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HomeBetween The LinesFarm Bills: The Bigger Picture, Part 2

Farm Bills: The Bigger Picture, Part 2

In this pair of articles, Dr. Manuj Mukherjee looks at how the new bills play into a dynamic between the global North and the global South that continues the legacies of colonial extraction. References backing up the assertions to this piece can be found in its companion notes, which you can access here. You can also read part 1 here.

The previous part illustrated how B. R. Ambedkar and Raul Prebisch, coming from completely different vantages, converged on the same solution, i.e., industrialization in order to increase the standard of living of the populace. This is not to be confused with industrialization as a fetish that is a culture among the corporates and think tanks. This vision of industrialization as a fetish is a cultural construct utilized by the global north in order to push its vision on how the global south should industrialize, in order to maintain the global north’s parasitic accumulation and the global south’s continued subjugation. The previous part detailed the designs of this notorious agenda. This part will elucidate how the new farm bills and other bills directly fit into the global north’s designs.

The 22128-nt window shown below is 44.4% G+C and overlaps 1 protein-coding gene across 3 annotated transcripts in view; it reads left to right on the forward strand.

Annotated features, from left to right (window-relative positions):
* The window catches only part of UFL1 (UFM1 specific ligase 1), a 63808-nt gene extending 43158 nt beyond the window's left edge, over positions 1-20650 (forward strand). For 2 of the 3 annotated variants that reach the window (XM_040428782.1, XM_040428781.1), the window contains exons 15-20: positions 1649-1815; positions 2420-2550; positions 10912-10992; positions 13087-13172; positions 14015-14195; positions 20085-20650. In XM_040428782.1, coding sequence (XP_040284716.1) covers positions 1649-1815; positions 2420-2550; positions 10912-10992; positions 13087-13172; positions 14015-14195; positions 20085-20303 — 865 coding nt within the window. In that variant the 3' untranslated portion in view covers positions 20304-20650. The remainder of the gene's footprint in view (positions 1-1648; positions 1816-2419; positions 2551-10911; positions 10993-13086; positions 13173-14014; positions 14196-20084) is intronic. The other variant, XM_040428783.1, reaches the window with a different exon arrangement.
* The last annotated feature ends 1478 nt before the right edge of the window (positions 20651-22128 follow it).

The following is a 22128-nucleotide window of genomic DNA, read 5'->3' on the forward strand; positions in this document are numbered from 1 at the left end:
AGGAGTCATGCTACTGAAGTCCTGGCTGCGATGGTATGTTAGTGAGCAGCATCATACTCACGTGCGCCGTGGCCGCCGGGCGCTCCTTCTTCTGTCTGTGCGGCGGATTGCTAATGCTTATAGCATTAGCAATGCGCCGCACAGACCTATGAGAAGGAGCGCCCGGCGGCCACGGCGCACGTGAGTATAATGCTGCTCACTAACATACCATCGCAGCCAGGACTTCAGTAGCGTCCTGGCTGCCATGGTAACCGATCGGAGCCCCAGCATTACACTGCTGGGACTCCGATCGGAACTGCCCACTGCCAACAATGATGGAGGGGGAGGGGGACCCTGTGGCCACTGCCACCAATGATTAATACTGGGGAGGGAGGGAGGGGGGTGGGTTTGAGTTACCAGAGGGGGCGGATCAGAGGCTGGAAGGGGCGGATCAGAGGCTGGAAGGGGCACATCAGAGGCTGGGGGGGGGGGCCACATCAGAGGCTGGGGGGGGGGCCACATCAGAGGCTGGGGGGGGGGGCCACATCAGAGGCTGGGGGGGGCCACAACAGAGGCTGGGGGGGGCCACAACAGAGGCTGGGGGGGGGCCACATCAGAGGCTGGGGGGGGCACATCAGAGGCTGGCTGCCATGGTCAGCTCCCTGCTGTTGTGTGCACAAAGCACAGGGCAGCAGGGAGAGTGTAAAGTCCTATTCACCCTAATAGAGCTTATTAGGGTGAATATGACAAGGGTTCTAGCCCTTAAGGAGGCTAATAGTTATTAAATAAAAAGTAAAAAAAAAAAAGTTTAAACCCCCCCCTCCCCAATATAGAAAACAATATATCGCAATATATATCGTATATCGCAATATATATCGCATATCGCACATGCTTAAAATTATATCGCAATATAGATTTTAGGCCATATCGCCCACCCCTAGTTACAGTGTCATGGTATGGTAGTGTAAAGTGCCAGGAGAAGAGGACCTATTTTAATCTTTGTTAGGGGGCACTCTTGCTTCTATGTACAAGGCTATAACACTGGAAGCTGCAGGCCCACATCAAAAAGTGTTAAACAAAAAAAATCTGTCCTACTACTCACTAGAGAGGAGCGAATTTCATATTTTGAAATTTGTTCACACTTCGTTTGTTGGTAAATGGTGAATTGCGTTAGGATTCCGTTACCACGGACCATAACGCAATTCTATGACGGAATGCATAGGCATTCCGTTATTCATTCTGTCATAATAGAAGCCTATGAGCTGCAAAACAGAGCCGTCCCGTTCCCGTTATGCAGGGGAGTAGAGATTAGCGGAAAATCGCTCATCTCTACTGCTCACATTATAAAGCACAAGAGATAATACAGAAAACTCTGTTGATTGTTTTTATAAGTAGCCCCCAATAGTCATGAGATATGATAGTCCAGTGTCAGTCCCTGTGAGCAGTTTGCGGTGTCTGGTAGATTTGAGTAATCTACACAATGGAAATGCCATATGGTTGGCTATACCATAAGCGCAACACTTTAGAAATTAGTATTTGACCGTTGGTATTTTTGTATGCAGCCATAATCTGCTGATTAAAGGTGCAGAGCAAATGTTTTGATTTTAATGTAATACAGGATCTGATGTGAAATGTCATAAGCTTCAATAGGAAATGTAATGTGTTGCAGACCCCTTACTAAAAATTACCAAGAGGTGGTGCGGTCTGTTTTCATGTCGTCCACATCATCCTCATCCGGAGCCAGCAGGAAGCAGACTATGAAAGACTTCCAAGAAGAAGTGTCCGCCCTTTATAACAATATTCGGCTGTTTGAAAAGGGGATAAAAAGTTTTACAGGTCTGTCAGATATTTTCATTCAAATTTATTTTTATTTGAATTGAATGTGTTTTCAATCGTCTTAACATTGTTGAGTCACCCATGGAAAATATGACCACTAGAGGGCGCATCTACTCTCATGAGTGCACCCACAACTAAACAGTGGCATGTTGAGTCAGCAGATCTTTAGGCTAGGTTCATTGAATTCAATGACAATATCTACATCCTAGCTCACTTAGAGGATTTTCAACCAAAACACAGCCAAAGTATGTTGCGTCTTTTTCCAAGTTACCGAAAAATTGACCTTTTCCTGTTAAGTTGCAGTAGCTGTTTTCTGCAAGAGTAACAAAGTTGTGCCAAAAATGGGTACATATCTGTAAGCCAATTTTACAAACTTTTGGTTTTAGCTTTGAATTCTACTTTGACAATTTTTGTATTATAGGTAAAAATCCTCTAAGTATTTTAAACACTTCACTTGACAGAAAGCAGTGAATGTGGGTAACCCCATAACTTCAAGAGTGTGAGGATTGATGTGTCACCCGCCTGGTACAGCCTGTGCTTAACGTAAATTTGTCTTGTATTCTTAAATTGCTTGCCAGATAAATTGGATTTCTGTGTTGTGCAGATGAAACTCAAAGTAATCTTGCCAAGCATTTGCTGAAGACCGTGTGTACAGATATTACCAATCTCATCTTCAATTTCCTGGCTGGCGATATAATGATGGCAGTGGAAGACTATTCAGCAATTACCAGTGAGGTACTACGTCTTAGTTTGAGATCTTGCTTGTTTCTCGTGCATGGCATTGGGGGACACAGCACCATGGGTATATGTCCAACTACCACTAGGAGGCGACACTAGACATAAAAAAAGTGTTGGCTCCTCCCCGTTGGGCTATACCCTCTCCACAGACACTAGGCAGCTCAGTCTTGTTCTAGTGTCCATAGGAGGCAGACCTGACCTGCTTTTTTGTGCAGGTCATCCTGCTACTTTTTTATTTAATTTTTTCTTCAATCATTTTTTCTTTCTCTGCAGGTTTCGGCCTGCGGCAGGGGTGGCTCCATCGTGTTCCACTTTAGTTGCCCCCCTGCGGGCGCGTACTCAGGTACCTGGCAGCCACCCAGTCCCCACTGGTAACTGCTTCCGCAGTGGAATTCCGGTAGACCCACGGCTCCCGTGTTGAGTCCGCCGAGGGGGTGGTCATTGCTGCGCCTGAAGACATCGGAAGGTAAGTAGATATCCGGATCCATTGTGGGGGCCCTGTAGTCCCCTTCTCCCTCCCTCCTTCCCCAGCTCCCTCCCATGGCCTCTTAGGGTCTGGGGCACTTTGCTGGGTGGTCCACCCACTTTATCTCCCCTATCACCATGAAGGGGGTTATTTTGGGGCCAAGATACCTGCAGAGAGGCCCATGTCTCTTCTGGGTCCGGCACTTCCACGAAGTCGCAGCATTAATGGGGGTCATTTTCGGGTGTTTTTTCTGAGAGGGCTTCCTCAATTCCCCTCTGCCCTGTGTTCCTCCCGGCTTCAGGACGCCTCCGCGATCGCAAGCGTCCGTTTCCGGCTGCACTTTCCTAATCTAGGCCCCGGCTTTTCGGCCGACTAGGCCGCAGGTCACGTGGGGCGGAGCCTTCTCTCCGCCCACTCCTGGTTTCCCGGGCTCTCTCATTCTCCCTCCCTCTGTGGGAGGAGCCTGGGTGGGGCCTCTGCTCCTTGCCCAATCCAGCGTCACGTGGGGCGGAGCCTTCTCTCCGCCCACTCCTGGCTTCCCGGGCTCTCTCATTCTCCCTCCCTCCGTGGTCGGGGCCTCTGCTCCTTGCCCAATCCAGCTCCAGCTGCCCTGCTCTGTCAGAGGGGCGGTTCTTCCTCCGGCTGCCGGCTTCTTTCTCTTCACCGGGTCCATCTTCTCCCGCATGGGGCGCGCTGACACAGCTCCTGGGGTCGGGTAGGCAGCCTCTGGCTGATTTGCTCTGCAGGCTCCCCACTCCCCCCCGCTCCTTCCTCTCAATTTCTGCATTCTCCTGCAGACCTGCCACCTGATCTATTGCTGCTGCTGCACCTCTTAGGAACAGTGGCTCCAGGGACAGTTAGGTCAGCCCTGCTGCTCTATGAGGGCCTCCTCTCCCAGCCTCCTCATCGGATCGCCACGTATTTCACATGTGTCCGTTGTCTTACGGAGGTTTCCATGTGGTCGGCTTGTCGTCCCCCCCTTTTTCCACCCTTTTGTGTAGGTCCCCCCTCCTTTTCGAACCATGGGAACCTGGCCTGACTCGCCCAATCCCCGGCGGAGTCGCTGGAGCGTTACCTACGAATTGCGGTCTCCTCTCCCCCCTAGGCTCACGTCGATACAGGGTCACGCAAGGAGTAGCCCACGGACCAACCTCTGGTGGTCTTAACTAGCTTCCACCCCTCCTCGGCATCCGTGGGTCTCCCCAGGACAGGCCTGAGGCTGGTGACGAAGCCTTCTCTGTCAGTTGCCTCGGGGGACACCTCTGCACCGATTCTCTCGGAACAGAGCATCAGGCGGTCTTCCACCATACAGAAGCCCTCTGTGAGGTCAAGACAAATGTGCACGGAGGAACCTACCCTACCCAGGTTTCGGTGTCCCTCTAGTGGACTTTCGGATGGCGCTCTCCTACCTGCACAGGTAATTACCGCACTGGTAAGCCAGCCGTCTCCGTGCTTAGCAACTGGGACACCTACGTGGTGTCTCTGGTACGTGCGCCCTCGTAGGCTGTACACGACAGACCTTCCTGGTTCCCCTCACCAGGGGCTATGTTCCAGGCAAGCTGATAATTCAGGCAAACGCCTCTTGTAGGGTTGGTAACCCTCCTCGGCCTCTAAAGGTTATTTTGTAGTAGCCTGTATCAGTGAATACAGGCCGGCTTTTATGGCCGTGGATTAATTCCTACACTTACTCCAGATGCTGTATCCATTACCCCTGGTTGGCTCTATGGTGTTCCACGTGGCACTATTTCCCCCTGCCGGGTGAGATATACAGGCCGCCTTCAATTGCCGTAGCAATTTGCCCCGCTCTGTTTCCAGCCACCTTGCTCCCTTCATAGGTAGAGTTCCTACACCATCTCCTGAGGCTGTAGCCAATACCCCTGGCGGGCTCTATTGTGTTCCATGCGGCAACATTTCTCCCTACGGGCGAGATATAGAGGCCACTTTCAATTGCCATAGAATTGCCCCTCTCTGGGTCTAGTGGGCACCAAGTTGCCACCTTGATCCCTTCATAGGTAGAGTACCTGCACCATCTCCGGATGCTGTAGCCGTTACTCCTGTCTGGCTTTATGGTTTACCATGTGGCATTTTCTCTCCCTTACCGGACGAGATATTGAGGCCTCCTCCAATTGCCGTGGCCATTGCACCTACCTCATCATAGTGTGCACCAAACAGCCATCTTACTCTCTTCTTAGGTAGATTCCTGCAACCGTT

Recall the three postulates of W. W. Rostow on what the global south should do, i.e., commercialize agriculture, spend in developing infrastructure, and leave industrialization to private players. The agrarian bills take up the first of these, i.e., commercializing agriculture. The Farmers’ Produce Trade and Commerce (Promotion and Facilitation) Act (APMC Act) ensures any trader can trade directly with the farmers in the Mandi (section 4), no state taxes shall be applicable to them (section 6), and price discovery can be done by central government-promoted companies (section 7). The Essential Commodities (EC) Act enables hoarding of food grains without any limits, except under some emergency.